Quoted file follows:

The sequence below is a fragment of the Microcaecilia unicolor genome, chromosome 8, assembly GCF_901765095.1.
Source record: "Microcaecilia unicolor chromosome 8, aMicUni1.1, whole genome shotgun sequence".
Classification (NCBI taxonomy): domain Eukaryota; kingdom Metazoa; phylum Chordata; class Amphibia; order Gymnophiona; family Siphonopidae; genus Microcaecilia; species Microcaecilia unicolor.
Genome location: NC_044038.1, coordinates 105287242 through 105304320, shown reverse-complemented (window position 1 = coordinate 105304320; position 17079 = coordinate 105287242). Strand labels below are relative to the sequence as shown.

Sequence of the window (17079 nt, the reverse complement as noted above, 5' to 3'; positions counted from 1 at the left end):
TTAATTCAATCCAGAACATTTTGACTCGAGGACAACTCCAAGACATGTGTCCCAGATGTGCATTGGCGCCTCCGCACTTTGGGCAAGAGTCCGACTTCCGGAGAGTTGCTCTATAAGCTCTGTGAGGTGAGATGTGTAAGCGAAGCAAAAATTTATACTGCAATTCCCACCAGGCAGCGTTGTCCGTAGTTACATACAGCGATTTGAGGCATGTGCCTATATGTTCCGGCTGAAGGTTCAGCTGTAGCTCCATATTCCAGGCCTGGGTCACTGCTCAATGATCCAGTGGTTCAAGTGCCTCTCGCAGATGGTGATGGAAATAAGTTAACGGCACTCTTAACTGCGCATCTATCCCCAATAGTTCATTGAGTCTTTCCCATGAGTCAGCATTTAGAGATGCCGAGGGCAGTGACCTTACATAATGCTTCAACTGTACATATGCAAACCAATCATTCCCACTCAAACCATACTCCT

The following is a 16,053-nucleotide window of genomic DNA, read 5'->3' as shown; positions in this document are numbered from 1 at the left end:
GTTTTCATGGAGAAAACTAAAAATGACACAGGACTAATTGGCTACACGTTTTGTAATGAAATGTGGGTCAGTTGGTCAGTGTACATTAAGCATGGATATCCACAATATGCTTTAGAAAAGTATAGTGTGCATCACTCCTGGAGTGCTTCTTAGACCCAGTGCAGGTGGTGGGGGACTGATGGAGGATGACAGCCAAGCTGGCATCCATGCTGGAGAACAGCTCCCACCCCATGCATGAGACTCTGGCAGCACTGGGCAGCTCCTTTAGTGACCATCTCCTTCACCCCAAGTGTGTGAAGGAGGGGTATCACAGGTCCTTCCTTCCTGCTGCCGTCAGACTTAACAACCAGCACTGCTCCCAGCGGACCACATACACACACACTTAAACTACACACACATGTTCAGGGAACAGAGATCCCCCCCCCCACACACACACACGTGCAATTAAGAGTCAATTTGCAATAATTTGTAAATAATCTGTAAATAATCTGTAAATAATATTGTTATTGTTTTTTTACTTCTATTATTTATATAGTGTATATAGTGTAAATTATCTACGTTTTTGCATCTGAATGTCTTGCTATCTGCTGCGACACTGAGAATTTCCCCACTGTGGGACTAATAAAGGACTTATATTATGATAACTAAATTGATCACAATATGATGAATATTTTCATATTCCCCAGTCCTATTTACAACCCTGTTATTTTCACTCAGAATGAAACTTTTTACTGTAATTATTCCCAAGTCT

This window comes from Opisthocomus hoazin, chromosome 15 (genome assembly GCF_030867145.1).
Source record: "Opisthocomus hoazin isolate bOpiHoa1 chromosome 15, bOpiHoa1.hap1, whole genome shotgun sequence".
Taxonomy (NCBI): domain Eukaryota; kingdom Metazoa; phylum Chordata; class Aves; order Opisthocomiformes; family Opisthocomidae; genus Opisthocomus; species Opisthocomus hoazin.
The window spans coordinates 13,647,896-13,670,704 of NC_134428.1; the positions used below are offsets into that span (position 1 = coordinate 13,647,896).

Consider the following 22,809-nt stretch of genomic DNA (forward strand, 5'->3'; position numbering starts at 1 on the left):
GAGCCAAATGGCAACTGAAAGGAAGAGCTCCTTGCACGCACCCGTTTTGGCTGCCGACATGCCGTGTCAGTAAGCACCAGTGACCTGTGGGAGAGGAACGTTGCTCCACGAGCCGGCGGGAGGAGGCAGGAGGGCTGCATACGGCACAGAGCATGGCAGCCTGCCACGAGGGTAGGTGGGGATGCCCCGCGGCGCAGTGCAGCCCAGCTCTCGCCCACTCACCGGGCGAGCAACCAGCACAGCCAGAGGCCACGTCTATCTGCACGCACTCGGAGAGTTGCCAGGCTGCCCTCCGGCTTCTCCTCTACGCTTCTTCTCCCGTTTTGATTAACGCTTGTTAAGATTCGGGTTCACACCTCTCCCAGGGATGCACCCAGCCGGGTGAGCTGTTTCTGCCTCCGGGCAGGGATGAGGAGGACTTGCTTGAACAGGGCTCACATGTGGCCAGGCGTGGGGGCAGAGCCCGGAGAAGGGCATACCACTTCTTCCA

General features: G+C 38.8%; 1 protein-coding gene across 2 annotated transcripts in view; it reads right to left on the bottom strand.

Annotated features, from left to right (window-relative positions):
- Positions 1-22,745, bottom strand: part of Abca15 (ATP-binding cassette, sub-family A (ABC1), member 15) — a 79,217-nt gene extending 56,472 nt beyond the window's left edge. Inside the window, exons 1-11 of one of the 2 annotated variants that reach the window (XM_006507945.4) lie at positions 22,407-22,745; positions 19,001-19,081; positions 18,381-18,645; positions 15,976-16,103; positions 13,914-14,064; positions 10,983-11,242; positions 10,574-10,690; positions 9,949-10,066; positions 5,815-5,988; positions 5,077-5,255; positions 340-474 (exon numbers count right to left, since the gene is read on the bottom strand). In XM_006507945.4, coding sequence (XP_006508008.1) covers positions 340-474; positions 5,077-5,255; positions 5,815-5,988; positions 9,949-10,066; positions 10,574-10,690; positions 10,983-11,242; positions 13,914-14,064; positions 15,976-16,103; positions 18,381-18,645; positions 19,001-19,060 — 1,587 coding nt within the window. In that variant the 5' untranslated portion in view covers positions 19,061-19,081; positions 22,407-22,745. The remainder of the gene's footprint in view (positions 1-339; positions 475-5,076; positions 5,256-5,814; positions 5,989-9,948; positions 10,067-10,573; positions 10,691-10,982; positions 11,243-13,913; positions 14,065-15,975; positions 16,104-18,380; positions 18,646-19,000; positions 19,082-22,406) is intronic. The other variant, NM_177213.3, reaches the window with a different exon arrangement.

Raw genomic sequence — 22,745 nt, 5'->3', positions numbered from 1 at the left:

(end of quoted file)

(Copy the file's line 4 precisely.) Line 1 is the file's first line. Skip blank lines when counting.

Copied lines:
Genome location: NC_044038.1, coordinates 105287242 through 105304320, shown reverse-complemented (window position 1 = coordinate 105304320; position 17079 = coordinate 105287242). Strand labels below are relative to the sequence as shown.